We’re adding new birds each day until we reach our 500th Birdorable species! Today’s Bonanza bird is species #498 overall: the Least Bittern.
Least Bitterns are very small herons found in freshwater or brackish wetland-type habitats in the Americas. They are the smallest species of heron found within their range.
Least Bittern by Maureen Leong-Kee (CC BY-SA 2.0)
Least Bitterns are usually found in reed beds, sometimes over rather deep water. They can hunt for small prey like fish, frogs, and insects in water that is too deep for wading birds to enter. They perch on or straddle reeds and look down for prey. If they see something tasty, they stab into the water with their long, pointed beaks.
Tune in tomorrow to see #499! Wednesday we will reveal our 500th Birdorable!
We're adding new birds each day until we reach our 500th Birdorable species! Today's Bonanza bird is the Hawfinch.
Look at that massive bill! Hawfinches are bulky birds, with large heads and stout bodies. Their large finch beaks have a metallic look to them. Hawfinches feed on hard seeds, including cherry pits and olive pits.
Hawfinch by Francesco Veronesi (CC BY-SA 2.0)
Hawfinches are social, often feeding in groups -- especially in the winter. They tend to be shy around people, but will visit feeding stations that offer seeds.
Tomorrow we'll add a somewhat elusive species of heron found in the Americas. It's a small one!
Happy Saturday! Today's Bonanza bird is the African Fish-Eagle.
African Fish-Eagles are large birds of prey that live in sub-Saharan parts of Africa. They eat a lot of fish (hence the name), but they will also steal prey from other birds or take a variety of other prey items including small turtles, other birds, or even monkeys.
African Fish-Eagle by Jason Wharam (CC BY-ND 2.0)
The African Fish-Eagle has a stable wild population in its rather large natural range. It is the national bird of three African nations: Zimbabwe, South Sudan, and Zambia.
Tomorrow we'll add a stocky finch species with a very, very big beak. This bird is found across parts of Europe and Asia.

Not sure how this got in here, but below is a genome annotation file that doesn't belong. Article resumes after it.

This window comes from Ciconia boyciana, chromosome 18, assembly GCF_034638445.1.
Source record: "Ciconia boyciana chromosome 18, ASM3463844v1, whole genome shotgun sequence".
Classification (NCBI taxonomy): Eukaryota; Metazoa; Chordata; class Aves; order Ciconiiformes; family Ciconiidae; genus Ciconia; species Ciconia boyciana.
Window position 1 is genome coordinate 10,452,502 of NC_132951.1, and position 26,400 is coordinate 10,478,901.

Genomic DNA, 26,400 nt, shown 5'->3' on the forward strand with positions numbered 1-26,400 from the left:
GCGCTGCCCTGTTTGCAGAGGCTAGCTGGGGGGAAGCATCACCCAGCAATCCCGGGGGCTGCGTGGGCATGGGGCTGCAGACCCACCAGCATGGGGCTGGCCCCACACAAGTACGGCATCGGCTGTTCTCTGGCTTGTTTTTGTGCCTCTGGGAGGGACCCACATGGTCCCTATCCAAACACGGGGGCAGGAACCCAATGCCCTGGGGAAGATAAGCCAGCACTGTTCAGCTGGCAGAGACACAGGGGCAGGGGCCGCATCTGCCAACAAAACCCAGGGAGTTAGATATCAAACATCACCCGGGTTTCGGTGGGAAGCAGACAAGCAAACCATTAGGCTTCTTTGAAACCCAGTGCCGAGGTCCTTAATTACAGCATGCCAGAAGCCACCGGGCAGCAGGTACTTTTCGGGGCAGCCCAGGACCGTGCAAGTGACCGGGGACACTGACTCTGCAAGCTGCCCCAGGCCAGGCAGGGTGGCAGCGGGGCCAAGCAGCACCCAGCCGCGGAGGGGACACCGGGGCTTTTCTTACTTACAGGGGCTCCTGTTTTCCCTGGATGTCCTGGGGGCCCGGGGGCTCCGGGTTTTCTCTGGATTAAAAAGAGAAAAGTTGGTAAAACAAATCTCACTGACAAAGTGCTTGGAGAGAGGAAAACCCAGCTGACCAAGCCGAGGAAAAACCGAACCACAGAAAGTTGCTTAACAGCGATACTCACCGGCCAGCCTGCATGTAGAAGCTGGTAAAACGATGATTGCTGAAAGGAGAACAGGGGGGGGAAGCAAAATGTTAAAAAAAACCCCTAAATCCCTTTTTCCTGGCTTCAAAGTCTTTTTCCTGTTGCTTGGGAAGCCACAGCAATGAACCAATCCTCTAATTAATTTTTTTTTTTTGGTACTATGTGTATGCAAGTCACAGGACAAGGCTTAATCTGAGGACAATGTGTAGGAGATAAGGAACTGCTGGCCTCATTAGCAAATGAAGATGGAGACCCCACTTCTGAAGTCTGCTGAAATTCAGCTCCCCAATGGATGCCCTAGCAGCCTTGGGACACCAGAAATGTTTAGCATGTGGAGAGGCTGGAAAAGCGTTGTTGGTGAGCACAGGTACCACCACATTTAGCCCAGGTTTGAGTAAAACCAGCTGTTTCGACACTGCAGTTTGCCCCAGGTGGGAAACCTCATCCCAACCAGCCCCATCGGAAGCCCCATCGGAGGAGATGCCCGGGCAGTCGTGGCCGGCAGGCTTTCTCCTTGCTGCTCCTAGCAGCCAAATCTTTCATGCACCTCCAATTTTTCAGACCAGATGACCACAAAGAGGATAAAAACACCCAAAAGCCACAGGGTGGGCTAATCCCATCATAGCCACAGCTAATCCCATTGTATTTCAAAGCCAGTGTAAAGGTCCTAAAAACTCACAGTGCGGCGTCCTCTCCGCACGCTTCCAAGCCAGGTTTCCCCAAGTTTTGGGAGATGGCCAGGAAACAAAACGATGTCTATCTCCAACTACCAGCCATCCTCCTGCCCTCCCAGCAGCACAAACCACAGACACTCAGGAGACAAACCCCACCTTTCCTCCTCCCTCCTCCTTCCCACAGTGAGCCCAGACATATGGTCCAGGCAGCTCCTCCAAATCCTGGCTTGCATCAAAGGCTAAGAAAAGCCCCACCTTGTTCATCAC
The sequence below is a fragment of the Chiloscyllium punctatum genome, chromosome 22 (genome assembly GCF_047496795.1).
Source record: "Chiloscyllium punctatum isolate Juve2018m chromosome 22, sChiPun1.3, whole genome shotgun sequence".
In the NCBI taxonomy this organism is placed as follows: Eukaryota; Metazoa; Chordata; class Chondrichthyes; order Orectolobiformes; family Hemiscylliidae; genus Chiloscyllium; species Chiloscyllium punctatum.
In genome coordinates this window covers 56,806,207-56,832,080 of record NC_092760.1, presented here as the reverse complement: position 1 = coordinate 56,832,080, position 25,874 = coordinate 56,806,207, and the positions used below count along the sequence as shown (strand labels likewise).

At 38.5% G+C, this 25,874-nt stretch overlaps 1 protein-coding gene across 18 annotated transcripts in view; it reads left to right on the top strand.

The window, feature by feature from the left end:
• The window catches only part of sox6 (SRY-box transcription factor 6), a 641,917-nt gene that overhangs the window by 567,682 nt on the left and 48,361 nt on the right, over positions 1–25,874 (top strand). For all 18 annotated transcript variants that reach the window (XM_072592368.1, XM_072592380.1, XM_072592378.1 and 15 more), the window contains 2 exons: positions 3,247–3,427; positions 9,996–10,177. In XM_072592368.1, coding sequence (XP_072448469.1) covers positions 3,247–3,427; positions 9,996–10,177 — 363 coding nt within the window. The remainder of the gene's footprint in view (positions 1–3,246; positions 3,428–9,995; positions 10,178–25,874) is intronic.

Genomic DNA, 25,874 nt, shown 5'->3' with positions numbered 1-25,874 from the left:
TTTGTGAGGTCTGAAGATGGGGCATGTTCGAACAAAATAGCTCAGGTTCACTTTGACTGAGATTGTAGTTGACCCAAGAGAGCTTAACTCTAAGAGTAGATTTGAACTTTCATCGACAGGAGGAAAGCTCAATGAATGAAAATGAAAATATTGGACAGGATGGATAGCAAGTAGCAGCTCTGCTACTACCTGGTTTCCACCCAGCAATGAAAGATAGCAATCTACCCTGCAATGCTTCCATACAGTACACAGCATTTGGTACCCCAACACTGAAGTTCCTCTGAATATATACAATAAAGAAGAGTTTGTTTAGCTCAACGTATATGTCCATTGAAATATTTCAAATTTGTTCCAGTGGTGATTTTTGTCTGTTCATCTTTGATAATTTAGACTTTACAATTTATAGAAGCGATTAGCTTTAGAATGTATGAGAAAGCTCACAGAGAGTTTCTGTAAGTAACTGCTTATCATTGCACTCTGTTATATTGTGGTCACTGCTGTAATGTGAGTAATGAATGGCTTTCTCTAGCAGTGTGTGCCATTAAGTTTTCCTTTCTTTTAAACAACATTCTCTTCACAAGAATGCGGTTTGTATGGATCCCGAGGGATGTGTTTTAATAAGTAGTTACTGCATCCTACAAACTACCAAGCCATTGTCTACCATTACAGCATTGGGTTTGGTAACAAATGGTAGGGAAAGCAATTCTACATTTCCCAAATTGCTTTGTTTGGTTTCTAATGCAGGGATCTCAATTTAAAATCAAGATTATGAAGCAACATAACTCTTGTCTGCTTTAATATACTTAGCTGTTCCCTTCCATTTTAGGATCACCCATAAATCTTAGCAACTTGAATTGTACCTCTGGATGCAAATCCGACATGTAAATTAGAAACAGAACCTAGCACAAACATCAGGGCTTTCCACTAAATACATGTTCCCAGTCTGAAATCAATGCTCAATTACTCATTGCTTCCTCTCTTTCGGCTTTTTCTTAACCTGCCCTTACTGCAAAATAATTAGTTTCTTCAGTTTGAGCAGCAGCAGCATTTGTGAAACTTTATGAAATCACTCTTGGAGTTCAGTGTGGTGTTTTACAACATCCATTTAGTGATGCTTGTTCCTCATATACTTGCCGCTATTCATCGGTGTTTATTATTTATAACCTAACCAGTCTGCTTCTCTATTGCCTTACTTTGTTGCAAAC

There are just a few more days to go in our Bonanza! On Wednesday we will reveal our 500th bird, but today we introduce #26 in the Bonanza and #495 overall - the European Bee-eater.
The European Bee-eater is an extremely colorful species of bird that breeds across much of Europe. These striking feathered jewels are migratory and most spend the winter across the southern half of Africa. There are 26 species of bee-eater in the world. This family is appropriately named - they are known to eat a lot of bees!
European Bee-eater by Sandra (CC BY 2.0)
Bees have stingers and venom, so how do bee-eaters safely consume them? After a bee (or wasp or other stinging insect) is captured, the bird beats the insect on a hard surface. This act both removes the stinger and extracts most of the venom. Once this is complete, the insect is consumed. European Bee-eaters eat other insect too, but only flying ones. Prey is always captured on the wing -- perched insects are simply ignored!
Tomorrow's new species is a bird of prey from Africa that, like today's bee-eater, is named in part for what it likes to eat.
We're adding new birds each day until we reach our 500th Birdorable species! Today's Bonanza bird is the Northern Gannet.
The Northern Gannet is a large species of seabird found around northern waters of the Atlantic Ocean. They breed off of North America and Europe.
Northern Gannet by Amy Evenstad (your blogger)
Northern Gannets feed in a spectacular fashion. They dive into the water to catch fish. A Northern Gannet may begin its dive from over 100 feet above the water, tucking their wings back and aiming down headfirst. They may reach speeds of 60 mph before hitting the water and diving down 15 feet or more. Once caught, the prey of the Northern Gannet is always consumed underwater.
Tomorrow's new bird is a very colorful European breeder that has a special fondness for a certain family of insects.
The end is in sight! We're continuing to add new birds and today's is the 24th species in the current Bonanza. Today's Bonanza bird is the Plain Chachalaca.
Plain Chachalacas are large grouse-like birds related to curassows and guans. They are found in a rather large range across much of eastern Central America and Mexico. Their range extends up to the southernmost tip of Texas, making the species a specialty sought-after by North American birders visiting the Lone Star State.
Plain Chachalaca by Vince Smith (CC BY-SA 2.0)
Plain Chachalacas spend much of their time on the ground. Though they can fly, they have relatively weak wing muscles so they much prefer to get around on foot. They will even flee from danger by running rather than flying, if they can. They are also ground nesters.
Tomorrow's new species is a large seabird found in and around northern Atlantic waters.